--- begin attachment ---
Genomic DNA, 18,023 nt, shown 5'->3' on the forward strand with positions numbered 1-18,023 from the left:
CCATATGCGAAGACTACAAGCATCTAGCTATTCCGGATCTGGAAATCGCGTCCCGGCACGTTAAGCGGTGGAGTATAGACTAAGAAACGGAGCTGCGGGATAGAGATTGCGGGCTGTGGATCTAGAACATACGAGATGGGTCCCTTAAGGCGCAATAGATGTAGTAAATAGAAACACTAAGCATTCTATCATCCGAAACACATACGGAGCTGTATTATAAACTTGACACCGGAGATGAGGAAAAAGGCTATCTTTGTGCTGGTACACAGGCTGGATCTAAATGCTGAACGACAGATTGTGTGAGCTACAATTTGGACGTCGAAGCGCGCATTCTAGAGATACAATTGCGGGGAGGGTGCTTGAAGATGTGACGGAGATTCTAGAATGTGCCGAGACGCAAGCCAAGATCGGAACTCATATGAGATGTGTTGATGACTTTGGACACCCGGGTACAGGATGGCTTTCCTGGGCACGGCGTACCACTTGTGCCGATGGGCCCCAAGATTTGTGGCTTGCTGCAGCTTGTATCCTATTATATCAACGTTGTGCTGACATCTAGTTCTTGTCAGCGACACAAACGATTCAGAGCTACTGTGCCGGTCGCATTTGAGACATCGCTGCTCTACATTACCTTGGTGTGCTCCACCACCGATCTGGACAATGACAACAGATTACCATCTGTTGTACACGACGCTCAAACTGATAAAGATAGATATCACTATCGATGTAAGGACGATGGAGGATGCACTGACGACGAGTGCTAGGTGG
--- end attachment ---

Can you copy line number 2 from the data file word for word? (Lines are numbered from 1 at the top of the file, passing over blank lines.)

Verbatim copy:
CCATATGCGAAGACTACAAGCATCTAGCTATTCCGGATCTGGAAATCGCGTCCCGGCACGTTAAGCGGTGGAGTATAGACTAAGAAACGGAGCTGCGGGATAGAGATTGCGGGCTGTGGATCTAGAACATACGAGATGGGTCCCTTAAGGCGCAATAGATGTAGTAAATAGAAACACTAAGCATTCTATCATCCGAAACACATACGGAGCTGTATTATAAACTTGACACCGGAGATGAGGAAAAAGGCTATCTTTGTGCTGGTACACAGGCTGGATCTAAATGCTGAACGACAGATTGTGTGAGCTACAATTTGGACGTCGAAGCGCGCATTCTAGAGATACAATTGCGGGGAGGGTGCTTGAAGATGTGACGGAGATTCTAGAATGTGCCGAGACGCAAGCCAAGATCGGAACTCATATGAGATGTGTTGATGACTTTGGACACCCGGGTACAGGATGGCTTTCCTGGGCACGGCGTACCACTTGTGCCGATGGGCCCCAAGATTTGTGGCTTGCTGCAGCTTGTATCCTATTATATCAACGTTGTGCTGACATCTAGTTCTTGTCAGCGACACAAACGATTCAGAGCTACTGTGCCGGTCGCATTTGAGACATCGCTGCTCTACATTACCTTGGTGTGCTCCACCACCGATCTGGACAATGACAACAGATTACCATCTGTTGTACACGACGCTCAAACTGATAAAGATAGATATCACTATCGATGTAAGGACGATGGAGGATGCACTGACGACGAGTGCTAGGTGG